Under gravel, paths and gardens : I love the idea of these – particularly for new homes or during major landscaping work.
The tanks resemble milk crates (with a finer mesh, of course), and are buried beneath gardens, paths and driveways. Excess water works its way down to them, where it is stored for later re-use. A beautiful setup.
Atlantis are the best tanks of this type I’ve seen, and there are some excellent resources on their site looking at this approach.
Benefits of tanks
There are several reasons to consider setting up a water tank or two. They are :
Cheaper : When it comes to saving money, this one’s definitely on the shortlist. After all, rainwater is cheaper than the stuff you pay to have piped in.
The only costs to offset that (and these are one-time-only) are the price of the tank itself [rebates are often available], and the installation.
NB : The installation isn’t particularly difficult. If you’re DIY-inclined you can probably do it yourself; otherwise it’s time to call the local plumber or guttering expert. The company which sold you the tank may even install it for you.
Add value to your property : Unsurprisingly, homes with reduced – or no – bills do somewhat better than their conventional counterparts (everything else being equal). Reducing or eliminating the need to buy water can increase the value of your home.
You’ll use less water : Like a lot of things, knowing you ‘can‘ is often enough. Once the tank is in place, you may find yourself using a little less water – simply because you know it’s there, if you need it.
What size tank do I need?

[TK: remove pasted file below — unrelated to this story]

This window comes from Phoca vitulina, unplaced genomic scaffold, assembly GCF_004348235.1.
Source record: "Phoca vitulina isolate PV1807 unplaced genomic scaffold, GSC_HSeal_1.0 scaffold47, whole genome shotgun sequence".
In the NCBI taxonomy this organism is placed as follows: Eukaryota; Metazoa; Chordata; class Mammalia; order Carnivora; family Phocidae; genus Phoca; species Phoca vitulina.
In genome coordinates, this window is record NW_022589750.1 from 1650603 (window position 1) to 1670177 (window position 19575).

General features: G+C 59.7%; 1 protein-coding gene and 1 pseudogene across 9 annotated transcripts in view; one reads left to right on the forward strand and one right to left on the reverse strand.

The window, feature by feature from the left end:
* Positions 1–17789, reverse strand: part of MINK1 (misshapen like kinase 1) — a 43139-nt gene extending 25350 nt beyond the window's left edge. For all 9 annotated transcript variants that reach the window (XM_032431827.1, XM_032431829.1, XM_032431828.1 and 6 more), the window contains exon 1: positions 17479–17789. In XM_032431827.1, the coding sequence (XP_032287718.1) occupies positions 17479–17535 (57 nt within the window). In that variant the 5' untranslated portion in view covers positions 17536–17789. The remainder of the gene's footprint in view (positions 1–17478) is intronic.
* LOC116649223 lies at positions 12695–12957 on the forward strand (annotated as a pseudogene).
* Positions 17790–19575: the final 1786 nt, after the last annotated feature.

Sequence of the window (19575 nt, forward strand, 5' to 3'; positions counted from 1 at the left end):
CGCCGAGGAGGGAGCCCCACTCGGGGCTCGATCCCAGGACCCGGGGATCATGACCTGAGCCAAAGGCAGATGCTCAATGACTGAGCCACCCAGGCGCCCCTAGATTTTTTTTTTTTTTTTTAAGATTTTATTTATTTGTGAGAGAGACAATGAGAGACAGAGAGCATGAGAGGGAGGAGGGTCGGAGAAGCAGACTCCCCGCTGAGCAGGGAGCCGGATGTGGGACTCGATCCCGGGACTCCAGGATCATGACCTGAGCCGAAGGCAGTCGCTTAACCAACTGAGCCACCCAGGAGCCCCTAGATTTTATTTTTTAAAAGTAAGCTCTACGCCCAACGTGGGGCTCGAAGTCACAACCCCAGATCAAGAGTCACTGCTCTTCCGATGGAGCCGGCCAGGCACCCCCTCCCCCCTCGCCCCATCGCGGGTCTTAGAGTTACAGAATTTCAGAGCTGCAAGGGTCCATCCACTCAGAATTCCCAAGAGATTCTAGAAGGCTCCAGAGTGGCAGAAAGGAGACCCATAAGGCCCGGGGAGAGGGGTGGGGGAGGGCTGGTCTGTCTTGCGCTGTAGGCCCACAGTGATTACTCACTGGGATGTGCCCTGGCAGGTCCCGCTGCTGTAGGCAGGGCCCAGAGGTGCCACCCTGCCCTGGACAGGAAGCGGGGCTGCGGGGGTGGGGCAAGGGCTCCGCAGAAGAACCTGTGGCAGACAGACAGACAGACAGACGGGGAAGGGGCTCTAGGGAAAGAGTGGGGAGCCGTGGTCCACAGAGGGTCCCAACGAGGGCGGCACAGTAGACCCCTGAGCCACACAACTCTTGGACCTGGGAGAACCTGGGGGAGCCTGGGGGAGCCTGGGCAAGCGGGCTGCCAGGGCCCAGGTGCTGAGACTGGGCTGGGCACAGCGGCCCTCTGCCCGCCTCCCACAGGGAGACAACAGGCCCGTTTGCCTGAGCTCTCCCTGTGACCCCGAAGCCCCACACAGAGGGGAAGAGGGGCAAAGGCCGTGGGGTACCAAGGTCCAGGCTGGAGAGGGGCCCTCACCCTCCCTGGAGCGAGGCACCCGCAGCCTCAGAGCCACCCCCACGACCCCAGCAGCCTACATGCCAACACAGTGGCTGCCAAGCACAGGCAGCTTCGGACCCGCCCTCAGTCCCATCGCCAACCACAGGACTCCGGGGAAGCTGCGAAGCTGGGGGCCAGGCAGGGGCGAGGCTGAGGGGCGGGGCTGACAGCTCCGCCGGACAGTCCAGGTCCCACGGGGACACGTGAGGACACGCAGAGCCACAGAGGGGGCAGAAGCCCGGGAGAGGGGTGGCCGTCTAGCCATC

This depends on three main things :
- The amount of water you’re using currently (see the first part in this series – How to Measure Your Water Usage for the answer to this)
- The space you have available, and are allowed to use
- Your financial situation (see the section on Rebates – these may make it a much more reasonable proposition)
Tanks range in size from just a few hundred litres to hundreds of thousands; so there’s bound to be something to suit your current needs. A family home may only require 10,000 litres or less to completely look after its water requirements. That’s for the garden, washing, cooking, drinking – everything.
To find out your own household water use, take a look at the first article in this series – How to Measure Your Water Usage.
How long will it take to fill the tank?
To get an idea of the time it’ll take to fill the tank, you’ll need to know two things :
- the rainfall in your area (an approximation is usually available online, or you can measure the actual rainfall on your property)
- the area your roof covers (although the material, pitch and installation of your roof all play a role, the area will give you a pretty good idea)